Some pseudorandom number generators (PRNGs) are cryptographically secure, while others, particularly the standard ones built into most programming languages, are not. With the insecure ones, it is possible to observe a few random numbers and use them to predict all of the future and past numbers generated by the PRNG. For a PRNG to be cryptographically secure, it needs to be impractically difficult to predict new values based on past values. There also should not be any biases in the numbers generated. For instance, if a certain values are statistically more likely to appear than others or if certain values tend to follow or not follow others, then that could lead to a means of breaking ciphers implemented with a biased PRNG.

To understand how PRNGs work, let's look at a simple type of PRNG called a *linear congruential generator*. This is what Java and C/C++ use to generate random numbers. The mathematical formula used is (*ax*+*b*) mod *m*. For our simple example, we will choose *a* = 7, *b* = 4, and *m* = 11.

PRNGs always have a *seed*. This is an initial value used to start the random number generation. Different seeds produce different sequences of random numbers. Let's start with the seed *x* = 8. We then apply the formula (*ax*+*b*) mod *m* to get (7 · 8+4) mod 11 = 5. So 5 is our first random number. We then use this number as our new *x* and plug it into the formula. This gives (7 · 5+4) mod 11 = 6. Then we use 6 for x in the formula to get (7 · 6+4) mod 11 = 2. We keep repeating this process to get more and more random numbers. In this simple example, the numbers will pretty soon start to repeat. To prevent this, *m* should be chosen to be very large. Java uses *a* = 25214903917, *b* = 11, and *m* = 2^{48}–1.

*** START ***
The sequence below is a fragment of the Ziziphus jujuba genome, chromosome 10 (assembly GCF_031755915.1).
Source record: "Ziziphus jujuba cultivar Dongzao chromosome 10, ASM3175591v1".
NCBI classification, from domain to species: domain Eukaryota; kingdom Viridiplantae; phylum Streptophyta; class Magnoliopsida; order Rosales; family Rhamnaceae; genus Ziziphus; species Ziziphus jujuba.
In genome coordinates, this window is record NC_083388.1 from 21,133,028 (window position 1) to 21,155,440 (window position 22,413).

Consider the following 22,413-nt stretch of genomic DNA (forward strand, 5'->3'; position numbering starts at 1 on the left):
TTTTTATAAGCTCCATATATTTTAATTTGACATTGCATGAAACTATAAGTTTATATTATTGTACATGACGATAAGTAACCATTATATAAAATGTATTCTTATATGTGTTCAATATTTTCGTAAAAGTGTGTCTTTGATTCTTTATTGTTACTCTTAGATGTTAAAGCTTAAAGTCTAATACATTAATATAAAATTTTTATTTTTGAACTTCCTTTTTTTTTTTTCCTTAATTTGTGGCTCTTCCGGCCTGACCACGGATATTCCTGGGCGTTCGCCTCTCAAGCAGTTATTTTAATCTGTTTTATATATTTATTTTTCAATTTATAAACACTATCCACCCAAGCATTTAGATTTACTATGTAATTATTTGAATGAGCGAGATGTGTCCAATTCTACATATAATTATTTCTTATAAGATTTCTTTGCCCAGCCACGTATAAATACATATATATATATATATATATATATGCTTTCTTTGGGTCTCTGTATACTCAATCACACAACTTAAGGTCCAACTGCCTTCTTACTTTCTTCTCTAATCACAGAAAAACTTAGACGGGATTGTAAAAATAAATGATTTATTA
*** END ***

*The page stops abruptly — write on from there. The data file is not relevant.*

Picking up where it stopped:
Python uses a PRNG called the Mersenne Twister. It is harder to break than a linear congruential generator, but still easy to break by people who know what they are doing.

### Birthday problem

Here's a question: If we continually generate random numbers from 1 to 100, how long will it take until we start seeing repeats? In the worst-case scenario, it could take 100 numbers, but the odds of that are astronomically small. The surprising fact is that repeats will start becoming likely after only about 10 numbers are generated.

We could then ask about generating random numbers from 1 to 10,000. Again, the surprising fact is that repeats start becoming likely after only around 100 numbers are generated.

The most famous instance of this is the *birthday problem*. It asks how many people you have to have in a room before there's a 50/50 chance of two people in the room having the same birthday. Despite the fact that there are 365 (or 366) possible birthdays, the 50/50 point is reached at only 23 people in the room. Once you get to 40 people in the room, there's almost a 90% chance of a shared birthday, and at 100 people it's a 99.99997% chance.

This strange fact about repeats turns out to have several applications in computer security, especially in cryptography. The general rule of thumb turns out to be this:

*When generating random numbers from 1 to n, repeats start becoming likely after about √n numbers are generated.*

Here is a practical example. Suppose you are running a website and you want to randomly assign session IDs to those users. A simple approach would be to use random Java integers. The Java `int`

type is 32 bits. The number of possible integers is then 2^{32}, which is around 4 billion. According to the birthday problem, repeats will start becoming likely around the point when √2^{32} = 2^{16} session IDs are generated. This is only around 65,000. So even though you have around 4 billion possible IDs, repeats will start happening considerably sooner.

If you want to test out the birthday problem for yourself, there is a simple tool at https://www.brianheinold.net/repeats.html.